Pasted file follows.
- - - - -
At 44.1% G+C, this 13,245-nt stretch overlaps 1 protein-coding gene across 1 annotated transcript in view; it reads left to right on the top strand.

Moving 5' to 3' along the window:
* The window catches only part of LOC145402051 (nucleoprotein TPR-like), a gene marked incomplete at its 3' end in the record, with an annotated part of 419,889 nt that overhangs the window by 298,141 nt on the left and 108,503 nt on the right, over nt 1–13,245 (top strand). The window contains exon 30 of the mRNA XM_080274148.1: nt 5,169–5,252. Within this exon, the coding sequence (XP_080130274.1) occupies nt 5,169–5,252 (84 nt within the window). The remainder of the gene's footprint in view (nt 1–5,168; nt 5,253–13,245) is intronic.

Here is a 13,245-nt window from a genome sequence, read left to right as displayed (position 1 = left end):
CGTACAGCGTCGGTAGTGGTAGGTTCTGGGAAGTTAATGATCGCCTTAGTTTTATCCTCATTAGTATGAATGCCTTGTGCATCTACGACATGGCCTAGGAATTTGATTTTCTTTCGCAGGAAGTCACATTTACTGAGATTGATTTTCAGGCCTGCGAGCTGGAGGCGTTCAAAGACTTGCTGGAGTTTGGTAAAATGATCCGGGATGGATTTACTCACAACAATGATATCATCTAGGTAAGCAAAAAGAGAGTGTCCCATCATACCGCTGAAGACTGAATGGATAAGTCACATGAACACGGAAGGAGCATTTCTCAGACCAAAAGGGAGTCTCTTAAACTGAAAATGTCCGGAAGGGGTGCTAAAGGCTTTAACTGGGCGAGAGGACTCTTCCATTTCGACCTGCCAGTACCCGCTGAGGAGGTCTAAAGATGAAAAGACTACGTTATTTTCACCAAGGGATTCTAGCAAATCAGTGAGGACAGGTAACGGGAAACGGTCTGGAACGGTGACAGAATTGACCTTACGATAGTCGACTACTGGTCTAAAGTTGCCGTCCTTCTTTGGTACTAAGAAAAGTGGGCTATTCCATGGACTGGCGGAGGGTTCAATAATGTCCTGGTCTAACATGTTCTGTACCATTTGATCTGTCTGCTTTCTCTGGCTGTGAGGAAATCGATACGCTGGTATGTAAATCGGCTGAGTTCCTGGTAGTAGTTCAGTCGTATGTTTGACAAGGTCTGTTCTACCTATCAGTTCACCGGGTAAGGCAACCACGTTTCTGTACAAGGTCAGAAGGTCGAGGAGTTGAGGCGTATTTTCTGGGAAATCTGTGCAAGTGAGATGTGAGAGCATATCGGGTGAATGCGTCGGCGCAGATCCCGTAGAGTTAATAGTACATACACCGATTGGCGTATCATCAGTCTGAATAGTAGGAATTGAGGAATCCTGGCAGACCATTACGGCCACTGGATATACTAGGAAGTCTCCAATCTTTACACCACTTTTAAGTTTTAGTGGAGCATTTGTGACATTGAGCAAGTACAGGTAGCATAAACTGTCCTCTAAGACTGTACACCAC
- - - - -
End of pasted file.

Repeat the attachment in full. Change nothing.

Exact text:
At 44.1% G+C, this 13,245-nt stretch overlaps 1 protein-coding gene across 1 annotated transcript in view; it reads left to right on the top strand.

Moving 5' to 3' along the window:
* The window catches only part of LOC145402051 (nucleoprotein TPR-like), a gene marked incomplete at its 3' end in the record, with an annotated part of 419,889 nt that overhangs the window by 298,141 nt on the left and 108,503 nt on the right, over nt 1–13,245 (top strand). The window contains exon 30 of the mRNA XM_080274148.1: nt 5,169–5,252. Within this exon, the coding sequence (XP_080130274.1) occupies nt 5,169–5,252 (84 nt within the window). The remainder of the gene's footprint in view (nt 1–5,168; nt 5,253–13,245) is intronic.

Here is a 13,245-nt window from a genome sequence, read left to right as displayed (position 1 = left end):
CGTACAGCGTCGGTAGTGGTAGGTTCTGGGAAGTTAATGATCGCCTTAGTTTTATCCTCATTAGTATGAATGCCTTGTGCATCTACGACATGGCCTAGGAATTTGATTTTCTTTCGCAGGAAGTCACATTTACTGAGATTGATTTTCAGGCCTGCGAGCTGGAGGCGTTCAAAGACTTGCTGGAGTTTGGTAAAATGATCCGGGATGGATTTACTCACAACAATGATATCATCTAGGTAAGCAAAAAGAGAGTGTCCCATCATACCGCTGAAGACTGAATGGATAAGTCACATGAACACGGAAGGAGCATTTCTCAGACCAAAAGGGAGTCTCTTAAACTGAAAATGTCCGGAAGGGGTGCTAAAGGCTTTAACTGGGCGAGAGGACTCTTCCATTTCGACCTGCCAGTACCCGCTGAGGAGGTCTAAAGATGAAAAGACTACGTTATTTTCACCAAGGGATTCTAGCAAATCAGTGAGGACAGGTAACGGGAAACGGTCTGGAACGGTGACAGAATTGACCTTACGATAGTCGACTACTGGTCTAAAGTTGCCGTCCTTCTTTGGTACTAAGAAAAGTGGGCTATTCCATGGACTGGCGGAGGGTTCAATAATGTCCTGGTCTAACATGTTCTGTACCATTTGATCTGTCTGCTTTCTCTGGCTGTGAGGAAATCGATACGCTGGTATGTAAATCGGCTGAGTTCCTGGTAGTAGTTCAGTCGTATGTTTGACAAGGTCTGTTCTACCTATCAGTTCACCGGGTAAGGCAACCACGTTTCTGTACAAGGTCAGAAGGTCGAGGAGTTGAGGCGTATTTTCTGGGAAATCTGTGCAAGTGAGATGTGAGAGCATATCGGGTGAATGCGTCGGCGCAGATCCCGTAGAGTTAATAGTACATACACCGATTGGCGTATCATCAGTCTGAATAGTAGGAATTGAGGAATCCTGGCAGACCATTACGGCCACTGGATATACTAGGAAGTCTCCAATCTTTACACCACTTTTAAGTTTTAGTGGAGCATTTGTGACATTGAGCAAGTACAGGTAGCATAAACTGTCCTCTAAGACTGTACACCAC